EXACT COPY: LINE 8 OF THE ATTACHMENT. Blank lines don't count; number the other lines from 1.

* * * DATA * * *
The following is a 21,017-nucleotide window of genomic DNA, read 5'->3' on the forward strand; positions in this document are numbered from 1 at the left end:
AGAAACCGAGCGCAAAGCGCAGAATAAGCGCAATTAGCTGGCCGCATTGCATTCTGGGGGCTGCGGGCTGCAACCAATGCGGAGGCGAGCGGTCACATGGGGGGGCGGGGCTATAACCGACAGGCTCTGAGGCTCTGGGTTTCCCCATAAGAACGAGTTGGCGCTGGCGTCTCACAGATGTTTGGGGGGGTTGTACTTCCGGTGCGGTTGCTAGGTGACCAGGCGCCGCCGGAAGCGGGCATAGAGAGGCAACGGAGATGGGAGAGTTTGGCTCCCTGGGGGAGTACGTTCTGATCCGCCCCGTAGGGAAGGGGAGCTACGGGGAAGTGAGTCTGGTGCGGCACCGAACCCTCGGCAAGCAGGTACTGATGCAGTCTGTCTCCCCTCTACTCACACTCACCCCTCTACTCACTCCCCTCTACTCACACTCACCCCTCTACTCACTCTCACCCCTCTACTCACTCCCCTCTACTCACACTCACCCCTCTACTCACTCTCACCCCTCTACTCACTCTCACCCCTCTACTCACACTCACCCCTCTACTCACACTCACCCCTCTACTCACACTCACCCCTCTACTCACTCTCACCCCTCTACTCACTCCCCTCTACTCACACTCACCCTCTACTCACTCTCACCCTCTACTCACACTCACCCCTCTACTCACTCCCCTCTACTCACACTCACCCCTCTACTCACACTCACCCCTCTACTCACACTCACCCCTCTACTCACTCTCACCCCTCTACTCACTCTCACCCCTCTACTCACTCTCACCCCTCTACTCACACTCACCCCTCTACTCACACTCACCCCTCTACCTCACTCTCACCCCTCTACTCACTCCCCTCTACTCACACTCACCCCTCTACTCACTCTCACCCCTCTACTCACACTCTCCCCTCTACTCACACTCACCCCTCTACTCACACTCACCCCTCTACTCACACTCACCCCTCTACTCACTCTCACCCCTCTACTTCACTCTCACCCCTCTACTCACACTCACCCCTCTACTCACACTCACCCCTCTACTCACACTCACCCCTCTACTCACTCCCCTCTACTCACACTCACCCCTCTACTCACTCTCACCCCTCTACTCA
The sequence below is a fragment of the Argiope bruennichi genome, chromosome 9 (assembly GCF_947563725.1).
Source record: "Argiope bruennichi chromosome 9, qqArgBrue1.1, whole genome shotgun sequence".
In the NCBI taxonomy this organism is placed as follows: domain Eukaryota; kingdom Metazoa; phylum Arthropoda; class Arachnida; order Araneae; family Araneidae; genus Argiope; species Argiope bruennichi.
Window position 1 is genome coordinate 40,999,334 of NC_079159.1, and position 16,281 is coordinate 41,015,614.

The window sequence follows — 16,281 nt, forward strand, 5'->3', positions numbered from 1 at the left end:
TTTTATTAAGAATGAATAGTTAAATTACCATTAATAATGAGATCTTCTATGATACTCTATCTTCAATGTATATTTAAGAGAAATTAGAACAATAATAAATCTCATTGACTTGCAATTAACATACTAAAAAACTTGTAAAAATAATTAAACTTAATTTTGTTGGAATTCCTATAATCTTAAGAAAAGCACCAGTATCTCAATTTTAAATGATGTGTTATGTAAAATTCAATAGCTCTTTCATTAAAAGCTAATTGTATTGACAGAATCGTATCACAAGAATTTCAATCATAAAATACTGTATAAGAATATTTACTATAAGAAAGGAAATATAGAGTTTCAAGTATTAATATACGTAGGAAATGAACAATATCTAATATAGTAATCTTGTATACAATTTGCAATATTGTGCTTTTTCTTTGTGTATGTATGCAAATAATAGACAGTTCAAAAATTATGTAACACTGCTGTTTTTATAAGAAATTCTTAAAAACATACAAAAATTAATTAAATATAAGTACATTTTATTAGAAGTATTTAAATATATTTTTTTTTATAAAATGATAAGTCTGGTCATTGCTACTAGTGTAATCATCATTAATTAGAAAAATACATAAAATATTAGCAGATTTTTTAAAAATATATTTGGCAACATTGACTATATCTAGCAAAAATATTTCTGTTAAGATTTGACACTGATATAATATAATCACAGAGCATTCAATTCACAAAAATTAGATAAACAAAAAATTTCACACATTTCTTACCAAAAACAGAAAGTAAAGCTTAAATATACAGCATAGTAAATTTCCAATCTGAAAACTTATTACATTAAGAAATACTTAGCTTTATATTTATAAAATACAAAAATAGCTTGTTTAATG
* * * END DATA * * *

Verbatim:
TTTTATTAAGAATGAATAGTTAAATTACCATTAATAATGAGATCTTCTATGATACTCTATCTTCAATGTATATTTAAGAGAAATTAGAACAATAATAAATCTCATTGACTTGCAATTAACATACTAAAAAACTTGTAAAAATAATTAAACTTAATTTTGTTGGAATTCCTATAATCTTAAGAAAAGCACCAGTATCTCAATTTTAAATGATGTGTTATGTAAAATTCAATAGCTCTTTCATTAAAAGCTAATTGTATTGACAGAATCGTATCACAAGAATTTCAATCATAAAATACTGTATAAGAATATTTACTATAAGAAAGGAAATATAGAGTTTCAAGTATTAATATACGTAGGAAATGAACAATATCTAATATAGTAATCTTGTATACAATTTGCAATATTGTGCTTTTTCTTTGTGTATGTATGCAAATAATAGACAGTTCAAAAATTATGTAACACTGCTGTTTTTATAAGAAATTCTTAAAAACATACAAAAATTAATTAAATATAAGTACATTTTATTAGAAGTATTTAAATATATTTTTTTTTATAAAATGATAAGTCTGGTCATTGCTACTAGTGTAATCATCATTAATTAGAAAAATACATAAAATATTAGCAGATTTTTTAAAAATATATTTGGCAACATTGACTATATCTAGCAAAAATATTTCTGTTAAGATTTGACACTGATATAATATAATCACAGAGCATTCAATTCACAAAAATTAGATAAACAAAAAATTTCACACATTTCTTACCAAAAACAGAAAGTAAAGCTTAAATATACAGCATAGTAAATTTCCAATCTGAAAACTTATTACATTAAGAAATACTTAGCTTTATATTTATAAAATACAAAAATAGCTTGTTTAATG